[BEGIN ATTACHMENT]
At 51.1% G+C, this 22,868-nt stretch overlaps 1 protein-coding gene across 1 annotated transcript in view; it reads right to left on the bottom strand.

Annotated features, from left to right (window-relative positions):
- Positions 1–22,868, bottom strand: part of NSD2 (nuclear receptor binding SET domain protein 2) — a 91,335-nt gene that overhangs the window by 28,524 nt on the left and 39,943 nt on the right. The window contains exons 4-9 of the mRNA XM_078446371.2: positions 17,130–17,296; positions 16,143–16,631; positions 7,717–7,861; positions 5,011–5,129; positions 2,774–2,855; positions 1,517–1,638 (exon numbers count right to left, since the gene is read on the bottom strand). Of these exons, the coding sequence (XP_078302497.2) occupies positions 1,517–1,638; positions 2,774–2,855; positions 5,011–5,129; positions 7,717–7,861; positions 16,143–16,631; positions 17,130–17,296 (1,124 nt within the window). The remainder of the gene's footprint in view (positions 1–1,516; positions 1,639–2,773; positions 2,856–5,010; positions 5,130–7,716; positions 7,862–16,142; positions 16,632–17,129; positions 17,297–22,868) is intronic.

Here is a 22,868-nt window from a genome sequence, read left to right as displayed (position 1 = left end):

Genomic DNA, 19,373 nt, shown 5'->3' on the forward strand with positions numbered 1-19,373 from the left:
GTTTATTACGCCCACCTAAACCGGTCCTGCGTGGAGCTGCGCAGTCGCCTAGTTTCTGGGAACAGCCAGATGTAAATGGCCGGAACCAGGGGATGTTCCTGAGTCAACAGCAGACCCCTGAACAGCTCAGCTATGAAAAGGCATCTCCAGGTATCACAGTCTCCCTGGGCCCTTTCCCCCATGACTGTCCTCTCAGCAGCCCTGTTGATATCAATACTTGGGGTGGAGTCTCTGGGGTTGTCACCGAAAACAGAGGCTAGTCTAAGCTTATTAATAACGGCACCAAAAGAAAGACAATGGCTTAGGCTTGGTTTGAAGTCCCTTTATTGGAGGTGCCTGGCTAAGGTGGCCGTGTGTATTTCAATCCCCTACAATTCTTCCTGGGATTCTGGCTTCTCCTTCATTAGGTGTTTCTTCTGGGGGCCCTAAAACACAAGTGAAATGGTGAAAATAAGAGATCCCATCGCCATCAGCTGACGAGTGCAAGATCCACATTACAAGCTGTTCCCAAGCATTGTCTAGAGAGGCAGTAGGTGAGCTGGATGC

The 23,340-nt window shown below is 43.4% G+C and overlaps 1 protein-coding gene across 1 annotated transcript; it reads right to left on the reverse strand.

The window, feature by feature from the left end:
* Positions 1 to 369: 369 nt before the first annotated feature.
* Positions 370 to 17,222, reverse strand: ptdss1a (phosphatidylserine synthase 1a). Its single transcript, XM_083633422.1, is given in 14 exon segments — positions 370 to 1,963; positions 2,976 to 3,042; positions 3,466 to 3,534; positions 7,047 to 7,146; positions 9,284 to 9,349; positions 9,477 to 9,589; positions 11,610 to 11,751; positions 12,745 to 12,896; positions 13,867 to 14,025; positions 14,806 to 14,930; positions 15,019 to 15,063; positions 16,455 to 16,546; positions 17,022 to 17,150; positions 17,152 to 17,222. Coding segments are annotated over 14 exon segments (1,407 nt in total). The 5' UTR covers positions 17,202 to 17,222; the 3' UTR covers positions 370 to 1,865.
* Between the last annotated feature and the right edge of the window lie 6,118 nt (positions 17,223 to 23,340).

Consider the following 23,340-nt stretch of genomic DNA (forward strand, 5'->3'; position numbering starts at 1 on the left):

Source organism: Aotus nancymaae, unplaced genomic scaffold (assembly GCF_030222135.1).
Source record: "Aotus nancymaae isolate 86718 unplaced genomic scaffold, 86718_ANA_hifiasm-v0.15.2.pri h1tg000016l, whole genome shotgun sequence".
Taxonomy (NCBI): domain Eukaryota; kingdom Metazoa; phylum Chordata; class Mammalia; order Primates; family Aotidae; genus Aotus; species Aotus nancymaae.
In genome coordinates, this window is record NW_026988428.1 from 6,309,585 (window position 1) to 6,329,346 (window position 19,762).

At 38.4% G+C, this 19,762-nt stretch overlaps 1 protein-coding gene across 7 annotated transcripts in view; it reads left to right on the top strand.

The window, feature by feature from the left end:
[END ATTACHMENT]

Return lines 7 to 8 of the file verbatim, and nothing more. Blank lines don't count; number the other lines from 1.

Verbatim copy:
The 23,340-nt window shown below is 43.4% G+C and overlaps 1 protein-coding gene across 1 annotated transcript; it reads right to left on the reverse strand.

The window, feature by feature from the left end: